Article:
A librarian cried tears of happiness at the sight of books donated to Marcelo H. del Pilar National High School in the Philippines. As he witnessed the reaction, third-year Trent business student Chris Mills knew he was doing something important.
Mr. Mills created the ASEAN Intellectual Development Project in 2017 to collect used books for schools in the Philippines where he grew up, and knowing he was helping to fill a need was gratifying.
“A lot of people don’t have the opportunity to receive the level of education we have here in Canada,” says Mr. Mills. “In the Philippines you hear stories of six kids sharing one book to do their homework. My 12-year-old nephew is still using the same book my aunts and uncles used 30 years ago. So people were very happy they were going to be able to improve their education programs.”
As a School of Business student, Mr. Mills says he knows the value of a post-secondary education, and knows first-hand how books can change someone’s life. His mother, Rebecca Bustamante, came to Canada to work as a nanny and access to books was key to her later success as an accomplished entrepreneur.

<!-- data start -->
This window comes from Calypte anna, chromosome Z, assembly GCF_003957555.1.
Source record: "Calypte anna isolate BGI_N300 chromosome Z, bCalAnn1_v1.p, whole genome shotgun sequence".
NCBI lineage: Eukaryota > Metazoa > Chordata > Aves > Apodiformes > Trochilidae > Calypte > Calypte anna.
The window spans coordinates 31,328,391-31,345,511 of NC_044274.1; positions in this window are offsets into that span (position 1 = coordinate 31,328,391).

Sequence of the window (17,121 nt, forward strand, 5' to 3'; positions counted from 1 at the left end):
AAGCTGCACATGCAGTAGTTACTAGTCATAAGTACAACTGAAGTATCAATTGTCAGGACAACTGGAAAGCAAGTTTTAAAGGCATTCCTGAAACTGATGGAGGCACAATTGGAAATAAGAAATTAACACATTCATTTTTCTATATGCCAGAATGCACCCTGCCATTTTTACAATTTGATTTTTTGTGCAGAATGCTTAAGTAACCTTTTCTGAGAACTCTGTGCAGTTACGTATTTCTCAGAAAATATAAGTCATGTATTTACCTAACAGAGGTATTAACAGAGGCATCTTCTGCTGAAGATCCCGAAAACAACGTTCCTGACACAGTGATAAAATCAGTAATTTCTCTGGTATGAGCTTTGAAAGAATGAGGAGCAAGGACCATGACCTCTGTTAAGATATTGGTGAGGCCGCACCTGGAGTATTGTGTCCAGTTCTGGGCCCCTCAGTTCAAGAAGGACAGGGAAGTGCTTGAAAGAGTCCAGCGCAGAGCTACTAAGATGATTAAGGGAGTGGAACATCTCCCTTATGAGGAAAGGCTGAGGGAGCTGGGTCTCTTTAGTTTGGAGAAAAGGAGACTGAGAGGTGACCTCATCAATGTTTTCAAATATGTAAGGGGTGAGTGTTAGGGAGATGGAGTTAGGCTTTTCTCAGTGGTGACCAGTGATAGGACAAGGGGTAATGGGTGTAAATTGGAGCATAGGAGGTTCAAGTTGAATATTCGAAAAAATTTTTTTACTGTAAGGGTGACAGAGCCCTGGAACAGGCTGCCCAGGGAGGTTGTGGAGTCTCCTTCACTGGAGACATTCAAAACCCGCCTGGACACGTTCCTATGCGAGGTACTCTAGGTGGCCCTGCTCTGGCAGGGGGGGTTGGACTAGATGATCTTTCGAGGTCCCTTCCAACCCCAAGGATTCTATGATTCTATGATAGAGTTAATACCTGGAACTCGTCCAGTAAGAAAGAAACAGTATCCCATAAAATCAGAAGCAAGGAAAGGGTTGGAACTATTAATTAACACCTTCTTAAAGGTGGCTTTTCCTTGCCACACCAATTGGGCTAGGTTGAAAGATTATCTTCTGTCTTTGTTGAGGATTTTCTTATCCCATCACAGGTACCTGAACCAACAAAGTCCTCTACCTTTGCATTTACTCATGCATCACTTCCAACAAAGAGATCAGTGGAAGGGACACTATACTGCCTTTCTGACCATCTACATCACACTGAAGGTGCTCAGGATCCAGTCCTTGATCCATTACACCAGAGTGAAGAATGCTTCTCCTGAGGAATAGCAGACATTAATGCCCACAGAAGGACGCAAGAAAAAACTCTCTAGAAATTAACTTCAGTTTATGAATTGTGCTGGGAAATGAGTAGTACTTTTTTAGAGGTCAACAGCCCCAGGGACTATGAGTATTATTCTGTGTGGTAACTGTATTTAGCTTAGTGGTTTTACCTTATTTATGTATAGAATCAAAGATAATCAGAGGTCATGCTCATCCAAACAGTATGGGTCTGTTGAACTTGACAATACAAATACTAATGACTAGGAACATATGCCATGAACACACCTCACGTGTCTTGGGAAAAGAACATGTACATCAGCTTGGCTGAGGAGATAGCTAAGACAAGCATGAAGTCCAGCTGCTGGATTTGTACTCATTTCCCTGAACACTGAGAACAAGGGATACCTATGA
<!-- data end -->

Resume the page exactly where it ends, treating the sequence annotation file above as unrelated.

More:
Trent community foundation to early success of the project
Mr. Mills is deeply grateful for the role Trent professors Raymond Dart and Russell Turner have played in raising awareness and seeking book donations.
“I can’t even put it into words how awesome it has been to meet with these very successful individuals [Profs. Dart and Turner],” says Mr. Mills. “For a professor to get behind the project really helps provide credibility.”
The assistance of Prof. Dart and Prof. Turner was crucial to acquiring a large donation of books. Trent’s business and sociology departments contributed significantly to the 6,000 books collected in the past school year alone.
While book schlepping has largely been handled by Mr. Mills and his friends, others have contributed as well, including local St. Peter’s high school students who cheerfully loaded up a truck with about 2,500 books.
The way Mr. Mills views it, it’s all part of his role as a student in Canada, and hopes Trent students will increasingly play a part as the project goes forward.
“It’s important for those of us here who are more privileged to try to make a difference in the world.”